NOTE: The coreMQTT agent used by the OTA library is functional but not yet part of the coreMQTT library or in the main FreeRTOS.org download because it does not yet meet our code quality criteria and hasn’t yet been fully tested. The OTA code is currently a release candidate.
Running OTA Integrated with the MQTT Agent
Including Code Signing
While this demo uses the AWS IoT OTA update service, FreeRTOS is generic MIT licensed open source software, and can
be used with any OTA mechanism that works for you. We do however recommend
you digitally sign your firmware whichever OTA method you choose
. That way the devices that receive the new executable image can verify it came from
an authorized source and had not been been modified. You can use
Code Signing for AWS IoT
to sign your firmware or you can sign with your own code-signing tools.
This example uses the MQTT agent to receive notification of a pending OTA Update Job
and to download the new firmware image. Use of the MQTT agent enables the OTA update functionality to run in the background, simultaneously with other
tasks that are sharing the same MQTT connection.
The example also demonstrates the use of code signing to verify that the downloaded
firmware image has not been tampered with and comes from a trusted sender.
See the comments at the top of each C file in the Source Directory for additional information.
Start by connecting one of the simple MQTT agent examples described on the main MQTT agent documentation page
to the AWS IoT MQTT broker
. That will ensure connectivity to AWS IoT is working
correctly before moving on to set up the OTA service.
Once connectivity is working with a non OTA demo the following instructions show you how to:
- Set up the cloud services to be able to store the firmware image and send it to the device.
- Configure the device and run the OTA client to receive the update.
- Prepare and create the OTA Update Job to send the firmware to the device.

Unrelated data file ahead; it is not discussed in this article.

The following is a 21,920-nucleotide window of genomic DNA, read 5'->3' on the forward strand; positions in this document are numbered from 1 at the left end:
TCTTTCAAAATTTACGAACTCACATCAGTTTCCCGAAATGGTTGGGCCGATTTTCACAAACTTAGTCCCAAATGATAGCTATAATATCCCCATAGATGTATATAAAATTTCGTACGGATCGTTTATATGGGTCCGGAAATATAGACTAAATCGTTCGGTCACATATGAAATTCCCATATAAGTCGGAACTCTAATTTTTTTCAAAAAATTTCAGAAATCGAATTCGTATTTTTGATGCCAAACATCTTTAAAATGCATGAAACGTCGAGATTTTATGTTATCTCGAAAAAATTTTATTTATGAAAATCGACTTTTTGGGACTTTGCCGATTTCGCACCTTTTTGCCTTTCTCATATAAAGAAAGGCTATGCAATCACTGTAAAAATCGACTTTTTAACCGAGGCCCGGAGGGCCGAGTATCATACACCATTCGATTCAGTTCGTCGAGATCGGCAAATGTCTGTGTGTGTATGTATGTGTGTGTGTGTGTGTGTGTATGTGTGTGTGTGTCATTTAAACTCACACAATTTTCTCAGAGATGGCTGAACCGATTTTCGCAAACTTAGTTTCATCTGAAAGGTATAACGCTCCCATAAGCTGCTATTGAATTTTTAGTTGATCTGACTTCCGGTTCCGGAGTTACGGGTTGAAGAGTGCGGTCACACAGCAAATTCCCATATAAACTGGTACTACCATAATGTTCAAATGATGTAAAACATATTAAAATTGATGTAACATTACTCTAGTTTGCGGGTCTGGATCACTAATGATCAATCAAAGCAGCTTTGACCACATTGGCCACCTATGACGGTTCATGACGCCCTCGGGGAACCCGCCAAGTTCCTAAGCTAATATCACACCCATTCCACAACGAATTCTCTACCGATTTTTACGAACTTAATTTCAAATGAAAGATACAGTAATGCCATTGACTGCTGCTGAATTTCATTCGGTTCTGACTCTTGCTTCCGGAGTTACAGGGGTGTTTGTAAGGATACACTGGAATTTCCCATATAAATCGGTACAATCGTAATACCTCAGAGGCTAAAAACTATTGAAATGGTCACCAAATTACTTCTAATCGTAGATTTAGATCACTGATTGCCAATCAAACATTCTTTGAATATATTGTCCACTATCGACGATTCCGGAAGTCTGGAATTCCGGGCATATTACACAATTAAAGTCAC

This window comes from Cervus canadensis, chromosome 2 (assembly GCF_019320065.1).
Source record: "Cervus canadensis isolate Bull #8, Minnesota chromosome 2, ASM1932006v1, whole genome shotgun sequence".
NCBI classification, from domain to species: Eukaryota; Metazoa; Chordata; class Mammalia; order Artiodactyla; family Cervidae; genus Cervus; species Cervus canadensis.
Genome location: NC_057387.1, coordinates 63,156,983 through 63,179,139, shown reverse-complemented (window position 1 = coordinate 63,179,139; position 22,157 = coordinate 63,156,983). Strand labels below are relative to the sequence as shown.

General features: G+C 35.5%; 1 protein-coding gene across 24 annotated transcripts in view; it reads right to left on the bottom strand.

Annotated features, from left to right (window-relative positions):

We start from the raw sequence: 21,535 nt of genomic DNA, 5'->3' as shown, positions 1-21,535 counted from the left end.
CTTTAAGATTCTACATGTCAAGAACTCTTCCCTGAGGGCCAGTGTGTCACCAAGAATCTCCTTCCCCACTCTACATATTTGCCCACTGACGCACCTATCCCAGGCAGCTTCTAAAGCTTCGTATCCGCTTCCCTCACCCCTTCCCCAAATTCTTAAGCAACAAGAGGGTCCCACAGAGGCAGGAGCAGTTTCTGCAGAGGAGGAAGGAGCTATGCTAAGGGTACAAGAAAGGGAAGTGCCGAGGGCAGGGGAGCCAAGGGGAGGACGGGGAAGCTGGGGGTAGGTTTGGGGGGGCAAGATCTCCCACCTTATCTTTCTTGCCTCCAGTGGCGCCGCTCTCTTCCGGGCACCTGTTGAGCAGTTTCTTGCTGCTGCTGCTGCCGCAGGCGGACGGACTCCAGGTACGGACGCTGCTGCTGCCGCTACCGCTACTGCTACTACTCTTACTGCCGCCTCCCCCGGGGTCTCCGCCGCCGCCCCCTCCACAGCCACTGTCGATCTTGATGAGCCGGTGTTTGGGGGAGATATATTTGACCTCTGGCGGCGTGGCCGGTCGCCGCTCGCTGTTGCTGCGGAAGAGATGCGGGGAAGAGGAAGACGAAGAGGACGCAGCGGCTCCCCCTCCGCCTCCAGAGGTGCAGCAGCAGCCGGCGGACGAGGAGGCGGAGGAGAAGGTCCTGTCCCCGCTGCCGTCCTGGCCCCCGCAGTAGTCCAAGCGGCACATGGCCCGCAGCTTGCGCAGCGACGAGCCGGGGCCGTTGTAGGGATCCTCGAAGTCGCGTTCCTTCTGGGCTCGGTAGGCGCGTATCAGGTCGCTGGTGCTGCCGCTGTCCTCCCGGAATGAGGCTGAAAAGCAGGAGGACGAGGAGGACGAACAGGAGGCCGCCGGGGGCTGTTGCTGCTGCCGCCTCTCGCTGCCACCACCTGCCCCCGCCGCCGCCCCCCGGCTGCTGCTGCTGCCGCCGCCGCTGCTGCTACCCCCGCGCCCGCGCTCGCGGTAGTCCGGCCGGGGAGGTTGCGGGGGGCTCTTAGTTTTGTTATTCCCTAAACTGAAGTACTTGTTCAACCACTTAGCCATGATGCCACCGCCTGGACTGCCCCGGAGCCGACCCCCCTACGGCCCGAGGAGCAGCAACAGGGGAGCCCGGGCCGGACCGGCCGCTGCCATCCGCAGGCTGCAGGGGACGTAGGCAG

Setting up the cloud services
Get started with the AWS console
This demo application uses the AWS console to create an IoT Thing, store a firmware image, and schedule an OTA job.
An AWS account is required for you to be authorized to perform these operations.
Click here to
get started with creating and configuring an account.
Prerequisites for using the OTA Update Manager Service
Create a Thing
An AWS IoT Thing, or simply “Thing”, is the cloud representation of a device. By registering your physical device as a
Thing, you are able to store security credentials for it, assign permissions to your device (what it can and cannot do
or access in the cloud), and select it when sending an OTA update. For this demo, the FreeRTOS Windows Simulator “device”
will be represented by an IoT Thing and will be sent an OTA job from the AWS Console.
You will have created a Thing when connecting one of the non OTA demos to AWS IoT, so there are no additional steps here.
Setting up the device (the OTA client)
If, as recommended above, you have already used one of the other MQTT agent examples
to connect with AWS IoT then you already have the source files, and have configured
the network and AWS IoT connection.
For a client to accept an OTA update, the version number of the update it receives must be higher than the
version of the firmware that it’s currently running.
The application version of the device software is set in the “
ota_over_mqtt_demo.c” source file
with the “APP_VERSION_MAJOR”, “APP_VERSION_MINOR”, and the “APP_VERSION_BUILD” macros. The default settings of these
macros are 0, 9, and 2 respectively. These do not need to be changed for now, but they will be modified in a future step.
OTA Control Protocol
The OTA Control Protocol setting manages the protocol used for AWS IoT Service control operations such as job
notifications, updating the job status, and reporting progress. For control operations, only MQTT is supported at
This setting is controlled by the “
configENABLED_CONTROL_PROTOCOL” macro that can be found in the
ota_config.h” header file. The default value for this macro is
OTA_CONTROL_OVER_MQTT” and does not need to be modified for this demo.
OTA Data Protocol
The OTA Data Protocol defines the format used to transfer data over-the-air to and from the device. Currently
MQTT and HTTPS are supported.
This option is controlled by setting the “
configENABLED_DATA_PROTOCOLS” macro that can be found
in the “
ota_config.h” header file. The default setting for this macro is